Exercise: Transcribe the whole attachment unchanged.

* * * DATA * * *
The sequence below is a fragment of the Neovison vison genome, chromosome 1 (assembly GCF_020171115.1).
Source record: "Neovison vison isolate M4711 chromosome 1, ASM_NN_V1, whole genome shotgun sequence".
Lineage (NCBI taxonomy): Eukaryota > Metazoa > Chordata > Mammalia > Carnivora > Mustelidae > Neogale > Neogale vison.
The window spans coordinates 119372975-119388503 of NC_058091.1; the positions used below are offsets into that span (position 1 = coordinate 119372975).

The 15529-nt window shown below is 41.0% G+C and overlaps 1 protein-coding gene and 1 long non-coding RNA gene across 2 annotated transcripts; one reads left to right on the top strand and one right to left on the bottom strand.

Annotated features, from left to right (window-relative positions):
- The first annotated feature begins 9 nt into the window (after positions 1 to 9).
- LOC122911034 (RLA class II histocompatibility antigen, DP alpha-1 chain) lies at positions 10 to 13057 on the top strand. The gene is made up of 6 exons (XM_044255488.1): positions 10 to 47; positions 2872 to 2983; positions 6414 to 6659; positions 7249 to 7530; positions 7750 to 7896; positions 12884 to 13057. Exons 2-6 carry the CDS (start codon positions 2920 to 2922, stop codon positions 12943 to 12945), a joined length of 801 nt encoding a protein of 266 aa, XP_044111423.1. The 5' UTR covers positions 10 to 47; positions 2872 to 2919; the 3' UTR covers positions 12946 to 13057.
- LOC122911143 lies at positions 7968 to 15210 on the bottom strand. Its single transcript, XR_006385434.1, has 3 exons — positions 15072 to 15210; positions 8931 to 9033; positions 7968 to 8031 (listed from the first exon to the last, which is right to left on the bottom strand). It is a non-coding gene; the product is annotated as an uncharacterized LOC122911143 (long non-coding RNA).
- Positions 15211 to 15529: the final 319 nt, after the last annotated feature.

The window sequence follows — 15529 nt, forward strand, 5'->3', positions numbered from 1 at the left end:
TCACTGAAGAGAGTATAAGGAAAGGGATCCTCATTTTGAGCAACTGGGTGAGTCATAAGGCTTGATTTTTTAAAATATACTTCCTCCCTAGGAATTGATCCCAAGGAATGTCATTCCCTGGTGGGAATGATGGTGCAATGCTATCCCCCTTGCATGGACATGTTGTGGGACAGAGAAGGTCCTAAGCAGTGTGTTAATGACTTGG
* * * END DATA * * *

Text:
The sequence below is a fragment of the Neovison vison genome, chromosome 1 (assembly GCF_020171115.1).
Source record: "Neovison vison isolate M4711 chromosome 1, ASM_NN_V1, whole genome shotgun sequence".
Lineage (NCBI taxonomy): Eukaryota > Metazoa > Chordata > Mammalia > Carnivora > Mustelidae > Neogale > Neogale vison.
The window spans coordinates 119372975-119388503 of NC_058091.1; the positions used below are offsets into that span (position 1 = coordinate 119372975).

The 15529-nt window shown below is 41.0% G+C and overlaps 1 protein-coding gene and 1 long non-coding RNA gene across 2 annotated transcripts; one reads left to right on the top strand and one right to left on the bottom strand.

Annotated features, from left to right (window-relative positions):
- The first annotated feature begins 9 nt into the window (after positions 1 to 9).
- LOC122911034 (RLA class II histocompatibility antigen, DP alpha-1 chain) lies at positions 10 to 13057 on the top strand. The gene is made up of 6 exons (XM_044255488.1): positions 10 to 47; positions 2872 to 2983; positions 6414 to 6659; positions 7249 to 7530; positions 7750 to 7896; positions 12884 to 13057. Exons 2-6 carry the CDS (start codon positions 2920 to 2922, stop codon positions 12943 to 12945), a joined length of 801 nt encoding a protein of 266 aa, XP_044111423.1. The 5' UTR covers positions 10 to 47; positions 2872 to 2919; the 3' UTR covers positions 12946 to 13057.
- LOC122911143 lies at positions 7968 to 15210 on the bottom strand. Its single transcript, XR_006385434.1, has 3 exons — positions 15072 to 15210; positions 8931 to 9033; positions 7968 to 8031 (listed from the first exon to the last, which is right to left on the bottom strand). It is a non-coding gene; the product is annotated as an uncharacterized LOC122911143 (long non-coding RNA).
- Positions 15211 to 15529: the final 319 nt, after the last annotated feature.

The window sequence follows — 15529 nt, forward strand, 5'->3', positions numbered from 1 at the left end:
TCACTGAAGAGAGTATAAGGAAAGGGATCCTCATTTTGAGCAACTGGGTGAGTCATAAGGCTTGATTTTTTAAAATATACTTCCTCCCTAGGAATTGATCCCAAGGAATGTCATTCCCTGGTGGGAATGATGGTGCAATGCTATCCCCCTTGCATGGACATGTTGTGGGACAGAGAAGGTCCTAAGCAGTGTGTTAATGACTTGG